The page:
By Jae Chang, CRDF Global Project Associate, Counterproliferation
As part of its mission to challenge efforts by North Korea to evade UN sanctions related to the proliferation of weapons of mass destruction (WMD), CRDF Global convened a training workshop in Mexico City, Mexico for 32 financial regulatory officials and compliance officers on April 18-19, 2023. Mexico is a critical area for North Korea’s illicit financial operations because, while the country broke diplomatic relations with the Democratic People’s Republic of Korea (DPRK) in 2017, a push to resume diplomatic and commercial relations in recent years leaves Mexico potentially vulnerable to DPRK financial activities. For example, a North Korea hacking group APT38 launched a cyber-attack in 2018, stealing $110 million from Mexico’s National Bank for Foreign Trade.
With the generous support of Global Affairs Canada’s (GAC) Weapons Threat Reduction Program (WTRP), CRDF Global partnered with the risk intelligence firm Kharon and the Agency for the Prohibition of Nuclear Weapons in Latin American and the Caribbean (OPANAL) to provide insight into topics such as financial compliance, due diligence, and DPRK illicit financial operations. The agenda included a comprehensive walkthrough of counterproliferation finance best practices during which Kharon’s Josh Shrager and Rachel Baranowski presented case studies on international sanctions and open-source investigative techniques. Three tabletop exercises allowed participants to engage with sanctioned networks, transaction monitoring, and joint ventures. Speakers from OPANAL – Martha Mariana Mendoza and Alain Ponce Blancas – provided invaluable insight into compliance culture and its importance in the financial sector. They also explained the significance of the Treaty of Tlatelolco, an agreement among 33 Latin American countries that created a nuclear-weapons-free zone throughout the region.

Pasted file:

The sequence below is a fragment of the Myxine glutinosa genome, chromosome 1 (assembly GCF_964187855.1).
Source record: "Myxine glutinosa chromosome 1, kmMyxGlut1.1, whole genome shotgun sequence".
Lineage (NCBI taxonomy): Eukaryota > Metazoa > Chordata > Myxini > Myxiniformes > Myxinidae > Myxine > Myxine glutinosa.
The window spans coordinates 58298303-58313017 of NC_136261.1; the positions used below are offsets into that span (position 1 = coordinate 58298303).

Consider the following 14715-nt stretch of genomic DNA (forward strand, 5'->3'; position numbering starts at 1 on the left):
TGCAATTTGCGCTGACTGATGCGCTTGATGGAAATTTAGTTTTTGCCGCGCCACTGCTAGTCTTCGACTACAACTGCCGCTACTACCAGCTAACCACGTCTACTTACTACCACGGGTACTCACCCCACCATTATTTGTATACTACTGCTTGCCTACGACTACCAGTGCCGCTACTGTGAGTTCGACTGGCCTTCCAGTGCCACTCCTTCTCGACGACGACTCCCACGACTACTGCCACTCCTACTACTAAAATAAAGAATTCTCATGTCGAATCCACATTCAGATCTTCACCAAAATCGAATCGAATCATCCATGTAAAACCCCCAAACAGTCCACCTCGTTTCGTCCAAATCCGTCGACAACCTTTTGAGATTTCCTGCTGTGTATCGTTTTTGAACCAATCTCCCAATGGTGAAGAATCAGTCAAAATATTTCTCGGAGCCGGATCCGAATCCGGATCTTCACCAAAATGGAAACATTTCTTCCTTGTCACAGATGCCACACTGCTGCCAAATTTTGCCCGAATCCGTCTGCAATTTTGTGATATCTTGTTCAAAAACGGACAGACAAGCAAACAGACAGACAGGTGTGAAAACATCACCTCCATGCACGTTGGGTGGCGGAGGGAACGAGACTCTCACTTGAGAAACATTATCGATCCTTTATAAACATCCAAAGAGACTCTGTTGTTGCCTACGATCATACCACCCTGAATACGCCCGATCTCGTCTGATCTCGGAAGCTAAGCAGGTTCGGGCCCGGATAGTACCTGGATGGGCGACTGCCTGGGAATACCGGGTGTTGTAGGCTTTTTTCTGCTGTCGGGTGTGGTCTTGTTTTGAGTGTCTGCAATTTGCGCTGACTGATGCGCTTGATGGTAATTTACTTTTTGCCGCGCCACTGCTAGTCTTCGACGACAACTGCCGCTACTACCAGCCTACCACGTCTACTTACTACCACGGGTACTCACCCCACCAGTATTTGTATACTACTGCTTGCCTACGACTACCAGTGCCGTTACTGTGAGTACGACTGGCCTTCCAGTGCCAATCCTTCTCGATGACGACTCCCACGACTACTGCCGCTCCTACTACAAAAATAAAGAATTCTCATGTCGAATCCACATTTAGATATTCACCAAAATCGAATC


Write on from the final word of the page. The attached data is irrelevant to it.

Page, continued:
Josh Shrager addressed DPRK risks throughout Mexico’s supply chain, including case studies on tumbling services, cryptocurrency evasion services, crypto-mining, and privacy coins. The workshop concluded with explaining concepts such as the “fifty percent rule” whereby a company is sanctioned if a combined fifty percent stake of that company is held by a sanctioned individual. CRDF Global appreciated the presence of Deputy Head of Mission Shauna Hemingway and First Secretary Andrea Davidson from Canada’s Embassy to Mexico, who thanked the participants and reaffirmed Global Affairs Canada’s commitment to supporting efforts on non-proliferation, arms control and disarmament.
The training sparked dialogue among participants and presenters. The Kharon team learned about the types of issues Mexico’s financial sector faces on a daily basis thanks to perspectives and input provided by the participants. Based on surveys conducted before and after the training using a scale of “No Knowledge” (1) to “Expert Knowledge” (5), participants on average experienced a knowledge gain of 1.48 points on skills necessary to identify, respond to, and prevent DPRK financial proliferation activity. They also all indicated that they would share their insights either in meetings with relevant stakeholders or through informal interactions with their colleagues.
The sanctions compliance field can often present barriers to entry for women interested in serving this critical international security mission. CRDF Global remains committed to promoting gender equality and equal opportunity for both women and men to participate in and lead these types of capacity-building efforts, in line with GAC’s Feminist International Assistance Policy. As a result, women represented more than half of the participants selected for this workshop, and there was a 50:50 ratio of male to female experts leading this training.
To learn more about CRDF Global’s work in counterproliferation, please click here.